Did you know our National Biodiversity Data Centre is looking for our help to better understand the populations of pollinators in Ireland?
The best thing about this survey it is designed for our back gardens, perfect as we self isolate at home!
The survey is called the Flower and Insect Count. Pollinators are any animal that move between the flowers of plants spreading pollen which enables the flower to reproduce allowing the fruits and seeds emerge, and thus producing food for us. Typical pollinators include bumblebees, butterflies, wasps, moths, beetles and hoverflies, to name a few.
Ireland is aware that are pollinator populations are under pressure. It is believed that pollinators such as the population of bees is in decline year on year in this country. Why?
Our use of pesticides, climate change, disease, habitat loss and food sources are all factors that are affecting this ,decline.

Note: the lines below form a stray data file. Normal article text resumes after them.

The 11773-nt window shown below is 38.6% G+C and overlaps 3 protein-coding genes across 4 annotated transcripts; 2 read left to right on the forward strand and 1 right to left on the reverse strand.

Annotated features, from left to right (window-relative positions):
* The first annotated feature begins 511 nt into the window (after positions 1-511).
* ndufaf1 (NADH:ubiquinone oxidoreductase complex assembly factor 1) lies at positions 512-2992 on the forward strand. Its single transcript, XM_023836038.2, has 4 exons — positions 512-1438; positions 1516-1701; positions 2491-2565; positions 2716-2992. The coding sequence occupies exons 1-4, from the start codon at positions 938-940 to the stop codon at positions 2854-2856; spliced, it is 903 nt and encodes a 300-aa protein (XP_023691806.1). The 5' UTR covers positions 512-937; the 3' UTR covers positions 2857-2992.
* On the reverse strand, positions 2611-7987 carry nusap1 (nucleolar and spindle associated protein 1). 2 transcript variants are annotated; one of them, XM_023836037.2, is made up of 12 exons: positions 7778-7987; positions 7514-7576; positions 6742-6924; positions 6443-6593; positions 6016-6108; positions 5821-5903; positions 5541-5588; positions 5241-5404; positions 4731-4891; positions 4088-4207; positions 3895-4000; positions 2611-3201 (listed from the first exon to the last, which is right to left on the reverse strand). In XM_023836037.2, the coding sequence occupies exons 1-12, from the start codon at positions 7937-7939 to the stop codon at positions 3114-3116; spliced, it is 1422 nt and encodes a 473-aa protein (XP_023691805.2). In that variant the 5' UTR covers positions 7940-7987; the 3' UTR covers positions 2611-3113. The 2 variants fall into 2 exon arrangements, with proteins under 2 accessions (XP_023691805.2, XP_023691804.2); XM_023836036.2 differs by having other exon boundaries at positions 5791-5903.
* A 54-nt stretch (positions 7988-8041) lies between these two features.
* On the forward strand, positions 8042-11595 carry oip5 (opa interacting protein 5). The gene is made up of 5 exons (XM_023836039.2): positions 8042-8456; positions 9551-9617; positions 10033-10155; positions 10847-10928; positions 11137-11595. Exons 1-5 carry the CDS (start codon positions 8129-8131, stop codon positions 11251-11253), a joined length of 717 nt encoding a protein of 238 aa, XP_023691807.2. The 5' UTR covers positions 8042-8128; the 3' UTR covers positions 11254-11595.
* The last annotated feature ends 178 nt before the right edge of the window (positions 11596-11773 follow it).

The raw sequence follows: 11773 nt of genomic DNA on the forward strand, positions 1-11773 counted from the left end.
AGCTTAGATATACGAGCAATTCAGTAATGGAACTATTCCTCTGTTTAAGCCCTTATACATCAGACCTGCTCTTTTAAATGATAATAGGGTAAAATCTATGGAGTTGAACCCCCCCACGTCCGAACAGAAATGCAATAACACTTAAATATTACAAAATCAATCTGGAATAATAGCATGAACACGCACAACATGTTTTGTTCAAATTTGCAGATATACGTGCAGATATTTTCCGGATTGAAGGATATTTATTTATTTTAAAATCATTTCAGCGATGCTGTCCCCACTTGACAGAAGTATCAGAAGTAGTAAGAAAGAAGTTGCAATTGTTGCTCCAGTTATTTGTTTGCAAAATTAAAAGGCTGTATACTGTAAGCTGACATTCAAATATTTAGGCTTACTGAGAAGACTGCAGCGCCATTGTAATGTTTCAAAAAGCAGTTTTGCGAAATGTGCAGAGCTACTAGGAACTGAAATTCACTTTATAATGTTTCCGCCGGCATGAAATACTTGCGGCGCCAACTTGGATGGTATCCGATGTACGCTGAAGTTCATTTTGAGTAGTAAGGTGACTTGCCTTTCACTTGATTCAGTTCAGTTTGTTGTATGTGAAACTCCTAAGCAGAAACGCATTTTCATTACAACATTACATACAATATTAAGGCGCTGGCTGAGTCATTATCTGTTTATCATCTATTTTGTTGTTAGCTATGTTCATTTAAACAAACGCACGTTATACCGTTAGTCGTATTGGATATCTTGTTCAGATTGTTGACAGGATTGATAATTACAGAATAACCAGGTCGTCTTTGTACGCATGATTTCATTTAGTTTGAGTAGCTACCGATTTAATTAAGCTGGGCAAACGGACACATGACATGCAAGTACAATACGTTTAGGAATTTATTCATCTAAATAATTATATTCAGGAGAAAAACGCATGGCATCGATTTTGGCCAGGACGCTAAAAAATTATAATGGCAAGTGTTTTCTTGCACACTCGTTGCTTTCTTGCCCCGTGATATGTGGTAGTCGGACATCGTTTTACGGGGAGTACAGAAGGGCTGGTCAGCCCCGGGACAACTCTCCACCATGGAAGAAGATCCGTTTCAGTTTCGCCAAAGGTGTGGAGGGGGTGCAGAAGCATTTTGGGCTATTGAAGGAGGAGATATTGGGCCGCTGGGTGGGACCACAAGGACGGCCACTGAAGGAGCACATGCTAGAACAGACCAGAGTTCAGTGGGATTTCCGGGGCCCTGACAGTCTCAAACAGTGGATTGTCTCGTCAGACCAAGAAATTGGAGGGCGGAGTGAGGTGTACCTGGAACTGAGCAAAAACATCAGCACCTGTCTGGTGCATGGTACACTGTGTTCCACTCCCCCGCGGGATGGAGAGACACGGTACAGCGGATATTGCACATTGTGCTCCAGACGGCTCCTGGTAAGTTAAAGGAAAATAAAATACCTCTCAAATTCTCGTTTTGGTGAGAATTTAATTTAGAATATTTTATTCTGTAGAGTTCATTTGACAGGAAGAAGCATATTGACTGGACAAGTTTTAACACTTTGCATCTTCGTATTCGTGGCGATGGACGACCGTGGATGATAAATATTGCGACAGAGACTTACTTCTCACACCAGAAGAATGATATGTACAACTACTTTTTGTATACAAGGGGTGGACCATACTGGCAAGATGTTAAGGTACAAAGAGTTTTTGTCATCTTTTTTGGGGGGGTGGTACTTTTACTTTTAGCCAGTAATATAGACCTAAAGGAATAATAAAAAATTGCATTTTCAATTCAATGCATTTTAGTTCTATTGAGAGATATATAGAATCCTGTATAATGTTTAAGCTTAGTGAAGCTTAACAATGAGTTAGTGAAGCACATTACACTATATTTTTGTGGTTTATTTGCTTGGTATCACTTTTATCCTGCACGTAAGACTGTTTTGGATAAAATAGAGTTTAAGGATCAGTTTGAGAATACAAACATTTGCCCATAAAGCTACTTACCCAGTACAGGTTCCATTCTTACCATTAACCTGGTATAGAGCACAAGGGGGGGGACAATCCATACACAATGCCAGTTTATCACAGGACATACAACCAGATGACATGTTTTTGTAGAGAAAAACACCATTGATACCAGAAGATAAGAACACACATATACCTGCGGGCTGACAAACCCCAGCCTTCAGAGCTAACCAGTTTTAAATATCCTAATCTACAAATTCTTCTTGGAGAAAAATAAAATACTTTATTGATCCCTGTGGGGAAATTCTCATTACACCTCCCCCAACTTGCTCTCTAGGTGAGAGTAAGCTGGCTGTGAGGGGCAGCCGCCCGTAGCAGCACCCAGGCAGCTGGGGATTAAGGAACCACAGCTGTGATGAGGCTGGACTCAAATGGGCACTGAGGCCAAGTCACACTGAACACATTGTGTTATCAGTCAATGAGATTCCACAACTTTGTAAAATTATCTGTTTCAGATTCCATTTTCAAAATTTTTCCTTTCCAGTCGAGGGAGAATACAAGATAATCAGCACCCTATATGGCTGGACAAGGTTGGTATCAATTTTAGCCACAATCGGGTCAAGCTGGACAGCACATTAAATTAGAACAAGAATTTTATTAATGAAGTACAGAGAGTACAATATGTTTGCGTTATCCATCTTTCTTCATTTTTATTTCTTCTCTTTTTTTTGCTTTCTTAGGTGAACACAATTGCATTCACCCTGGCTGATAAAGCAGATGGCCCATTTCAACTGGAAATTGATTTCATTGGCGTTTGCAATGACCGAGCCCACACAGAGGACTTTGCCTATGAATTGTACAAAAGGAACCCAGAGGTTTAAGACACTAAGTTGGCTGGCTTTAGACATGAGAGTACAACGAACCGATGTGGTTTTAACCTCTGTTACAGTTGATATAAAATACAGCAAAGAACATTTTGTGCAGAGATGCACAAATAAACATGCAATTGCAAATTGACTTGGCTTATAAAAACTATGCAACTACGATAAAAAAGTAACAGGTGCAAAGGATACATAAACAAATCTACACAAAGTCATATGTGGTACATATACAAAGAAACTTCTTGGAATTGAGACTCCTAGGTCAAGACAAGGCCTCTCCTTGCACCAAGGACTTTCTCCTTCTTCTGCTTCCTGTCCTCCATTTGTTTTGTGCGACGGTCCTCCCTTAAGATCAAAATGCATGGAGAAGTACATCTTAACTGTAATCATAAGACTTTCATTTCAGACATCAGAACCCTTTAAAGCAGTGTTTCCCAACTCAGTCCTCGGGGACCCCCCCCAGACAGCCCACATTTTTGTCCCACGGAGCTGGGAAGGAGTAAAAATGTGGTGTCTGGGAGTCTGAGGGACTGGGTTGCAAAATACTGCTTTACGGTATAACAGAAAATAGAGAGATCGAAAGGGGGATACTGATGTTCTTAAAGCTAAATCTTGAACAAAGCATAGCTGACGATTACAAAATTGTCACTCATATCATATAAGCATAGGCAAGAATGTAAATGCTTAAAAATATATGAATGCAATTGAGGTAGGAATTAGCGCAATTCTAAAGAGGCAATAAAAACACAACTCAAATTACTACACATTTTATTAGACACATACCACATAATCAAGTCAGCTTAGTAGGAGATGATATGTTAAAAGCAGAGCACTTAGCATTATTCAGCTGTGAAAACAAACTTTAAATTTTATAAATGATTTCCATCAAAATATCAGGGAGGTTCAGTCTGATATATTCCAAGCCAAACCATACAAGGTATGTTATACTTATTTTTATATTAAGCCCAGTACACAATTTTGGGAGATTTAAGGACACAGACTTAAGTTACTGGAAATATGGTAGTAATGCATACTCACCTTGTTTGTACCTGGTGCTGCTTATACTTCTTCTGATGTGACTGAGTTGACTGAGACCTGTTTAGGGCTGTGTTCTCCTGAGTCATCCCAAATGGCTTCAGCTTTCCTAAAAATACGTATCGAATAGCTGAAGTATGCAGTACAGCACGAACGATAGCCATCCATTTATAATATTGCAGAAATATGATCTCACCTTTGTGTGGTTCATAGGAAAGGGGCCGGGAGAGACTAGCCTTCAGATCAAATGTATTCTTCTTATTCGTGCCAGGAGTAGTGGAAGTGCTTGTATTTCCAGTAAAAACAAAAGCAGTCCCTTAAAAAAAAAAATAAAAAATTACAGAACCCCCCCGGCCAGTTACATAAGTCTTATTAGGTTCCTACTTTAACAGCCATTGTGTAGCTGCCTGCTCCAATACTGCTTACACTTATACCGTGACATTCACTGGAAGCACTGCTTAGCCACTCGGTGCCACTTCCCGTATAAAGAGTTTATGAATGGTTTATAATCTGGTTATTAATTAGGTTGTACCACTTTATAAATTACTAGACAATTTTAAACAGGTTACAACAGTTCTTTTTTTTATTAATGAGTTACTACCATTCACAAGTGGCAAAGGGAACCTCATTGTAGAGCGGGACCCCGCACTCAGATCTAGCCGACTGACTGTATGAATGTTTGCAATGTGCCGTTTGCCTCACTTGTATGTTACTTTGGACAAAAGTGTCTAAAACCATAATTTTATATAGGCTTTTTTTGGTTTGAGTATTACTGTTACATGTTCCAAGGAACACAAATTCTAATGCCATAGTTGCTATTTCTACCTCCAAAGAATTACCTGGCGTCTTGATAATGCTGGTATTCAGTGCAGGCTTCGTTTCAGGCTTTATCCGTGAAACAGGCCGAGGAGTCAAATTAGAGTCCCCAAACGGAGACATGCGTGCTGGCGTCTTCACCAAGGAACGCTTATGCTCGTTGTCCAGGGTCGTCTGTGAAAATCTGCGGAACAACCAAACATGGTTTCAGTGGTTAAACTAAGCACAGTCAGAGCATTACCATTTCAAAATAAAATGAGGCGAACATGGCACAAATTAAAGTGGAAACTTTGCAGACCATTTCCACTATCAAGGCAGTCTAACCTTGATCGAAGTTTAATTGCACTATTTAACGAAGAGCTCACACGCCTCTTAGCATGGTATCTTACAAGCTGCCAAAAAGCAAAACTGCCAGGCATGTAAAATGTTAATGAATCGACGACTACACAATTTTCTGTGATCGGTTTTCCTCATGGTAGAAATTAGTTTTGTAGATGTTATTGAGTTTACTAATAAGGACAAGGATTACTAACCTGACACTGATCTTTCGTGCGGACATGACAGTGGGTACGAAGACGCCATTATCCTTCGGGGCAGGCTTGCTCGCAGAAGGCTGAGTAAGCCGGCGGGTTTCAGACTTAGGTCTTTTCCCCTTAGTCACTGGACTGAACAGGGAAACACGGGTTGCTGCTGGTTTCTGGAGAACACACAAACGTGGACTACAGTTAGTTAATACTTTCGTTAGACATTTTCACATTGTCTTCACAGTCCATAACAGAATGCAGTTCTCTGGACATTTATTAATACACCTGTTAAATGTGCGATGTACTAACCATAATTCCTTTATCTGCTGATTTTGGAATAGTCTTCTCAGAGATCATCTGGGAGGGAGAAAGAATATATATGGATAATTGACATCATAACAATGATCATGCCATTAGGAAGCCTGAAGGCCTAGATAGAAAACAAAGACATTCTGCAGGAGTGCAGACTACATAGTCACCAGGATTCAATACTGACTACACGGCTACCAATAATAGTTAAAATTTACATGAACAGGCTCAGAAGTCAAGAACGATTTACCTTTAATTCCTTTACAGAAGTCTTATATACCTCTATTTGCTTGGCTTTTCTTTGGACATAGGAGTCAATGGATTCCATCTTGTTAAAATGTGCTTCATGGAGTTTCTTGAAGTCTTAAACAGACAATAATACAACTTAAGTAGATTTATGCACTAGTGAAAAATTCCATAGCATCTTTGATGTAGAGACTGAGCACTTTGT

Not a weed!
For example, you may be aware that within our garden lawns and green community spaces we are encouraged to allow dandelions to flower in early spring. For many years in the past we have seen dandelions as a weed rather than a wildflower that provides an important service to our community — and unfortunately that attitude persists today.
Dandelions are one of the first spring flowers to emerge and as many of our pollinators wake from their winter slumber they seek a food source. Dandelions offer this early meal. Later in the spring and early summer, more flowers emerge, offering a diversity of food sources.
This year’s Flower and Insect count in your garden only asks that you take a 50cmx50cm area, and once a week for 10 minutes you watch, count and record pollinators visiting your garden.
If you would like to get involved and take part in the Flower and Insect Count in 2020, visit www.pollinators.ie/ record-pollinators/fit-count/ where you will find all the information you need to get started from useful identification charts, recording sheets and a step by step guide of what you need to do.
If you would like help identifying or to learn more about a wildlife species contact me at the Bog of Allen Nature Centre on 045-860133 or firstname.lastname@example.org.
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